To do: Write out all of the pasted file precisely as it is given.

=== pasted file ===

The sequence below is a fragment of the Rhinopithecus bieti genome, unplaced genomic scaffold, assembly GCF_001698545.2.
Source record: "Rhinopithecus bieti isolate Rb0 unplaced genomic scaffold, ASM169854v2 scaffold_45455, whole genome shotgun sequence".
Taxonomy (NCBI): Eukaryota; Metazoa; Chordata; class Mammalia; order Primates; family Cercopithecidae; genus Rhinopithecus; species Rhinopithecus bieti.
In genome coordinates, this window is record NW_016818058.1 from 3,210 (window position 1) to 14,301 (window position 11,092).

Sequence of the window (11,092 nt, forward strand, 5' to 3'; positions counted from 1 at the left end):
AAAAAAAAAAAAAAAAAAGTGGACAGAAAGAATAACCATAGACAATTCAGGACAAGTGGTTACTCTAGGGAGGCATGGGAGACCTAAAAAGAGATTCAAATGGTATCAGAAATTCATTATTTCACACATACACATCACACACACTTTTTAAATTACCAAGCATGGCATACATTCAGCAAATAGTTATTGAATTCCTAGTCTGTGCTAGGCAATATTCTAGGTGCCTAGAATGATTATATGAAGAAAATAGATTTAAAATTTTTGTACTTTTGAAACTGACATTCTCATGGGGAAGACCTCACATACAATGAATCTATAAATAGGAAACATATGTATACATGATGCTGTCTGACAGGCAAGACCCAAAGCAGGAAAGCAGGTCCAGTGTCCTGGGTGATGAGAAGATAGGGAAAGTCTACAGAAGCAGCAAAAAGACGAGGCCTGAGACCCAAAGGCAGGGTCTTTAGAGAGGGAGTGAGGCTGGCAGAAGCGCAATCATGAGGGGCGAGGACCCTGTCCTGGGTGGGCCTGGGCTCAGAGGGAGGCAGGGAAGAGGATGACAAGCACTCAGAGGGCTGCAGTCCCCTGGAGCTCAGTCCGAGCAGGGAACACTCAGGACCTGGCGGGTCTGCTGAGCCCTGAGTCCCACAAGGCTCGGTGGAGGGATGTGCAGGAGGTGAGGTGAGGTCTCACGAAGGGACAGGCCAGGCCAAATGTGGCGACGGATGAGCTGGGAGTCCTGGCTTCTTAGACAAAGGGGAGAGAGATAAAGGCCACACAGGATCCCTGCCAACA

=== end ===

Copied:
The sequence below is a fragment of the Rhinopithecus bieti genome, unplaced genomic scaffold, assembly GCF_001698545.2.
Source record: "Rhinopithecus bieti isolate Rb0 unplaced genomic scaffold, ASM169854v2 scaffold_45455, whole genome shotgun sequence".
Taxonomy (NCBI): Eukaryota; Metazoa; Chordata; class Mammalia; order Primates; family Cercopithecidae; genus Rhinopithecus; species Rhinopithecus bieti.
In genome coordinates, this window is record NW_016818058.1 from 3,210 (window position 1) to 14,301 (window position 11,092).

Sequence of the window (11,092 nt, forward strand, 5' to 3'; positions counted from 1 at the left end):
AAAAAAAAAAAAAAAAAAGTGGACAGAAAGAATAACCATAGACAATTCAGGACAAGTGGTTACTCTAGGGAGGCATGGGAGACCTAAAAAGAGATTCAAATGGTATCAGAAATTCATTATTTCACACATACACATCACACACACTTTTTAAATTACCAAGCATGGCATACATTCAGCAAATAGTTATTGAATTCCTAGTCTGTGCTAGGCAATATTCTAGGTGCCTAGAATGATTATATGAAGAAAATAGATTTAAAATTTTTGTACTTTTGAAACTGACATTCTCATGGGGAAGACCTCACATACAATGAATCTATAAATAGGAAACATATGTATACATGATGCTGTCTGACAGGCAAGACCCAAAGCAGGAAAGCAGGTCCAGTGTCCTGGGTGATGAGAAGATAGGGAAAGTCTACAGAAGCAGCAAAAAGACGAGGCCTGAGACCCAAAGGCAGGGTCTTTAGAGAGGGAGTGAGGCTGGCAGAAGCGCAATCATGAGGGGCGAGGACCCTGTCCTGGGTGGGCCTGGGCTCAGAGGGAGGCAGGGAAGAGGATGACAAGCACTCAGAGGGCTGCAGTCCCCTGGAGCTCAGTCCGAGCAGGGAACACTCAGGACCTGGCGGGTCTGCTGAGCCCTGAGTCCCACAAGGCTCGGTGGAGGGATGTGCAGGAGGTGAGGTGAGGTCTCACGAAGGGACAGGCCAGGCCAAATGTGGCGACGGATGAGCTGGGAGTCCTGGCTTCTTAGACAAAGGGGAGAGAGATAAAGGCCACACAGGATCCCTGCCAACA